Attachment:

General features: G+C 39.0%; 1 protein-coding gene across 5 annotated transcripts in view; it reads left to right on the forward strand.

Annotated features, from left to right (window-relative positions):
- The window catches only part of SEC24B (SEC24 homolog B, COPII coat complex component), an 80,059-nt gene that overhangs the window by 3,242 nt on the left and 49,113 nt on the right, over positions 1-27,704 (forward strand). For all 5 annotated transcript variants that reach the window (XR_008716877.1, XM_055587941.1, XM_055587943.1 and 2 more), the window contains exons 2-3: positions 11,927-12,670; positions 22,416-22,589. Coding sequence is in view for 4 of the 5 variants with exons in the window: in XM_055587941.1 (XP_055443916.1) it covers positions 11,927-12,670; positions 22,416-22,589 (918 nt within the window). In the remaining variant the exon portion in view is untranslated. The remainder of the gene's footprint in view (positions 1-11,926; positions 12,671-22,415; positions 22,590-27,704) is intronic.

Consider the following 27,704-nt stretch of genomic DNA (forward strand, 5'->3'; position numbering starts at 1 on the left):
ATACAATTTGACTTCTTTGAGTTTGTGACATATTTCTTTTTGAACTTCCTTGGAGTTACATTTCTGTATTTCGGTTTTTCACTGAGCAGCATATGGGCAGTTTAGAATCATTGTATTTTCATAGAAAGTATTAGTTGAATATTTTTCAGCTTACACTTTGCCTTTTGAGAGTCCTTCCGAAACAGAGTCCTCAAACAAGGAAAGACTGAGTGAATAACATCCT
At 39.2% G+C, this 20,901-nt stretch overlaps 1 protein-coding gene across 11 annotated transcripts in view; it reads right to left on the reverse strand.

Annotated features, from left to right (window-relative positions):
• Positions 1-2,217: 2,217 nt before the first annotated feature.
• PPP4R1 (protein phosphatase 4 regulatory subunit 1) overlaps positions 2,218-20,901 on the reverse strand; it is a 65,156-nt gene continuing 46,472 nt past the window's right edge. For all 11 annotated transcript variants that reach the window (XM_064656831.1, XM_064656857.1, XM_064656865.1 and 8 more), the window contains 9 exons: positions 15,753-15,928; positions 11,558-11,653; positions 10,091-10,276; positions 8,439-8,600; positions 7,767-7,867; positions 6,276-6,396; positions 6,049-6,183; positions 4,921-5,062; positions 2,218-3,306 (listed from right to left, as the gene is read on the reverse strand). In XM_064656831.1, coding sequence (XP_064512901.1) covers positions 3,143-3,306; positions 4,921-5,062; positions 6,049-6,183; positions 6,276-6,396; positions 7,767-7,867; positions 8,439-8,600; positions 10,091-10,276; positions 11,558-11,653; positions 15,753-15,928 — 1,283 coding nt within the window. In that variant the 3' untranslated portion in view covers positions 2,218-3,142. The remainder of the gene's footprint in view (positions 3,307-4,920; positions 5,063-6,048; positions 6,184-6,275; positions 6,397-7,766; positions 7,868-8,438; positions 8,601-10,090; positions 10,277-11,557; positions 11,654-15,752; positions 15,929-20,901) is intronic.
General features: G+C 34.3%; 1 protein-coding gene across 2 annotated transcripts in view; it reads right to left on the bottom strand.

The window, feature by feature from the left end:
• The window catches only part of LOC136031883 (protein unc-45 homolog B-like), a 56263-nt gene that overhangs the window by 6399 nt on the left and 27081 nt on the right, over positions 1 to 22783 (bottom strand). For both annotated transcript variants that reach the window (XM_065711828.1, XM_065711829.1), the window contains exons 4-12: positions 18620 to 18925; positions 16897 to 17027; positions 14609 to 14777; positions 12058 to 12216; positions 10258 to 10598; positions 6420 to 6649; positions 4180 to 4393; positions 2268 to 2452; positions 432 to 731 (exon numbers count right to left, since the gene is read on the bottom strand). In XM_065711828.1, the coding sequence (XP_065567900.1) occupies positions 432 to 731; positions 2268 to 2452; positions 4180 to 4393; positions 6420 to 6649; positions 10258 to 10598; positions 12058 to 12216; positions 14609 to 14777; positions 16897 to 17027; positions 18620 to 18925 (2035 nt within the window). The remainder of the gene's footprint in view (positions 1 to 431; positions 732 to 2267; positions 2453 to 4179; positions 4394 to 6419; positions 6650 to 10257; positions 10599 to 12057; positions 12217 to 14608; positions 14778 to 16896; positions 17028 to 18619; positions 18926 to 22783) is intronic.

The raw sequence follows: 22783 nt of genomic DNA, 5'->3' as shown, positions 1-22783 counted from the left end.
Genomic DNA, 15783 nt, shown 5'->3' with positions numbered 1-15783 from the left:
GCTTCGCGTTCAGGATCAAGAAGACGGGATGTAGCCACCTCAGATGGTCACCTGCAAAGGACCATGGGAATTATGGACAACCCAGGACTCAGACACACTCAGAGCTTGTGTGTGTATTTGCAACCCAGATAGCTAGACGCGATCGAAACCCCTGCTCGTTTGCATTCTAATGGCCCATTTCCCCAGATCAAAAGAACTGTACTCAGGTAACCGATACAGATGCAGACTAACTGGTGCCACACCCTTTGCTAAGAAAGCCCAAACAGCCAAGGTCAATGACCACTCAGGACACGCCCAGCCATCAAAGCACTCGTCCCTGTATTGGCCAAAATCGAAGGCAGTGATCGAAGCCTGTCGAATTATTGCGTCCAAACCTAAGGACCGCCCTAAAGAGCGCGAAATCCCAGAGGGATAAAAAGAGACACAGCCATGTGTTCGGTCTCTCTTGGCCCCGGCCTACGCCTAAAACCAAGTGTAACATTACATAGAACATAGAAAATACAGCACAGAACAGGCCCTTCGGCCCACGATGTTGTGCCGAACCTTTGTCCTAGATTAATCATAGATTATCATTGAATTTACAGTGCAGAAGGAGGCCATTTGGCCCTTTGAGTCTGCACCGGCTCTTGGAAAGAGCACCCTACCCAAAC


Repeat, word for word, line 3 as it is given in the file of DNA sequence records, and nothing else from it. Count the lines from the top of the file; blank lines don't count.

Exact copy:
- The window catches only part of SEC24B (SEC24 homolog B, COPII coat complex component), an 80,059-nt gene that overhangs the window by 3,242 nt on the left and 49,113 nt on the right, over positions 1-27,704 (forward strand). For all 5 annotated transcript variants that reach the window (XR_008716877.1, XM_055587941.1, XM_055587943.1 and 2 more), the window contains exons 2-3: positions 11,927-12,670; positions 22,416-22,589. Coding sequence is in view for 4 of the 5 variants with exons in the window: in XM_055587941.1 (XP_055443916.1) it covers positions 11,927-12,670; positions 22,416-22,589 (918 nt within the window). In the remaining variant the exon portion in view is untranslated. The remainder of the gene's footprint in view (positions 1-11,926; positions 12,671-22,415; positions 22,590-27,704) is intronic.